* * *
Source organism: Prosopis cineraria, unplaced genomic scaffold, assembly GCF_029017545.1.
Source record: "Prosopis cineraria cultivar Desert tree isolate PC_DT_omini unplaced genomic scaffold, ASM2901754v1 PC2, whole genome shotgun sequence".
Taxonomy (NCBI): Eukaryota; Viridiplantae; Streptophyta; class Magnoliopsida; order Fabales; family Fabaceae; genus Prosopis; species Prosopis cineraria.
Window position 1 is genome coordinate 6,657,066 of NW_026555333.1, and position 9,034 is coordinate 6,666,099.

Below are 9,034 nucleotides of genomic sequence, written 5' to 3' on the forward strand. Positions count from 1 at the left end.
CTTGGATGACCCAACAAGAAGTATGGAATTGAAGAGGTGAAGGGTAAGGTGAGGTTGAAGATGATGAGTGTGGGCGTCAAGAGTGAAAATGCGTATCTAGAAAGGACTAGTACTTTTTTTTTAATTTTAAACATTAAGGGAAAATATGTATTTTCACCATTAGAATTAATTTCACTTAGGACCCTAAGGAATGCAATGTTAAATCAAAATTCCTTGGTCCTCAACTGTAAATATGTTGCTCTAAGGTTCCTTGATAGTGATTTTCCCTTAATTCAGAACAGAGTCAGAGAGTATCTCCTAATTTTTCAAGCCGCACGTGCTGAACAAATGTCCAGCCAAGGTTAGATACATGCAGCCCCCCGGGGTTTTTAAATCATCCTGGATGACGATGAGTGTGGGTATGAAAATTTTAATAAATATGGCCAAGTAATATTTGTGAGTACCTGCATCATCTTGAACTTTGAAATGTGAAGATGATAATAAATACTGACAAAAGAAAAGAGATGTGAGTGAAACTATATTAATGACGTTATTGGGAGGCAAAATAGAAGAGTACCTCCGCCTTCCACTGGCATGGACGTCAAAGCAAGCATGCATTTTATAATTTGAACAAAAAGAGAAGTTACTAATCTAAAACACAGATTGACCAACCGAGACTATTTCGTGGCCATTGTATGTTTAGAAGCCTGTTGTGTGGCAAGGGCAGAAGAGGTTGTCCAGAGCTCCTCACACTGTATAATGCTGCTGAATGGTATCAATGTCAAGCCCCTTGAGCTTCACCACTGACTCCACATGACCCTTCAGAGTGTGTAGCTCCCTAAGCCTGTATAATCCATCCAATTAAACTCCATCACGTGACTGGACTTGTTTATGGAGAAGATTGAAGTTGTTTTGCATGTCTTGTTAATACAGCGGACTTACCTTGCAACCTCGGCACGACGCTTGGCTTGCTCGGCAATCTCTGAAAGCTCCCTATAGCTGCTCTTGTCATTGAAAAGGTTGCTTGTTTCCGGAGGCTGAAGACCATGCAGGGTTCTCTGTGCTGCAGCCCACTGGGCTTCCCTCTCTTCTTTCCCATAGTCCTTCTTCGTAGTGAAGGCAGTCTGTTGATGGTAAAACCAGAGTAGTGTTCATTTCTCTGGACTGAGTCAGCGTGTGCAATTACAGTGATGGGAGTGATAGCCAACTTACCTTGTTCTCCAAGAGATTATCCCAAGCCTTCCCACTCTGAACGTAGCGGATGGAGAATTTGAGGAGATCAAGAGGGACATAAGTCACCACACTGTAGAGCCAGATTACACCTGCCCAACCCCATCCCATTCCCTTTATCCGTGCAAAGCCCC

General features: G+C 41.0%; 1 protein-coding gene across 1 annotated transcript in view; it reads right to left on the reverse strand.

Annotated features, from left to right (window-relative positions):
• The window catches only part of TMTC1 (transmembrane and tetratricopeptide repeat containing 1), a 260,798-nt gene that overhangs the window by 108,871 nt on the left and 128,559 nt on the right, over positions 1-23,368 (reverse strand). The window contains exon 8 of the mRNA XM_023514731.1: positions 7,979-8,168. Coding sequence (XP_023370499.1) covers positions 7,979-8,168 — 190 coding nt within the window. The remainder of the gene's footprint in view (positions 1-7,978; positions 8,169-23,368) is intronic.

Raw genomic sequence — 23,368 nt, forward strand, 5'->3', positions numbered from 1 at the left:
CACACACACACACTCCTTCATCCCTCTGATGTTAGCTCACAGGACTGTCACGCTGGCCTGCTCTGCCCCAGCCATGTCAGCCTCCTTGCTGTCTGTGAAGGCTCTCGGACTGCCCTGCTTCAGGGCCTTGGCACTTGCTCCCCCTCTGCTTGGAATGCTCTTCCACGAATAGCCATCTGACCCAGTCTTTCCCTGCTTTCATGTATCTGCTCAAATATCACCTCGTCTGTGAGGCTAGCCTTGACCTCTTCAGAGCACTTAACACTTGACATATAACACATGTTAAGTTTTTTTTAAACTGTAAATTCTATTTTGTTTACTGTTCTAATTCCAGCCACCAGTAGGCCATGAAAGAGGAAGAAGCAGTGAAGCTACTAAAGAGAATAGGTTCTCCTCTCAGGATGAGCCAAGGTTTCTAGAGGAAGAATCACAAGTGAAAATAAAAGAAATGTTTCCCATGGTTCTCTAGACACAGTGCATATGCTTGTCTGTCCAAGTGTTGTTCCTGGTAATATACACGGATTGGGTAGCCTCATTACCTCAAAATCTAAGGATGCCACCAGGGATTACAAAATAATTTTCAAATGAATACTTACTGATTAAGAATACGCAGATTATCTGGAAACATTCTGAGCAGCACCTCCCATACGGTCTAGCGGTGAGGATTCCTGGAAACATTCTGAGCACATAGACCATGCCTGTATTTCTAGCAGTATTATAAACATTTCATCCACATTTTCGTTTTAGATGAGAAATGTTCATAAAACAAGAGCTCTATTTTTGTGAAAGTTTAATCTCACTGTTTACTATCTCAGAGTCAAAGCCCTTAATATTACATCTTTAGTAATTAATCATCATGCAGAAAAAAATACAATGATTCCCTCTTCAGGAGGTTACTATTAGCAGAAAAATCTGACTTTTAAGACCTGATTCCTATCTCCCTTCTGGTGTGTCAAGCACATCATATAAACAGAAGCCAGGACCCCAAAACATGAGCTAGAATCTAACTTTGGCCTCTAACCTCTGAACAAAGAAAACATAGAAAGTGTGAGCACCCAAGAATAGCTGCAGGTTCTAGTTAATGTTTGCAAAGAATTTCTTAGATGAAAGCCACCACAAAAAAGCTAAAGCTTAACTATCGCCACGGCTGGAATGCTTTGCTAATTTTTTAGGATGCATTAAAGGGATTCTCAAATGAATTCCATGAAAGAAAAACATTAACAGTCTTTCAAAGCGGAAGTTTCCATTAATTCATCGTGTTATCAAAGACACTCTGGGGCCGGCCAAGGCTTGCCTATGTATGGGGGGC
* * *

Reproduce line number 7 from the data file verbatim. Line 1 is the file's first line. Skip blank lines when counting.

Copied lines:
General features: G+C 41.0%; 1 protein-coding gene across 1 annotated transcript in view; it reads right to left on the reverse strand.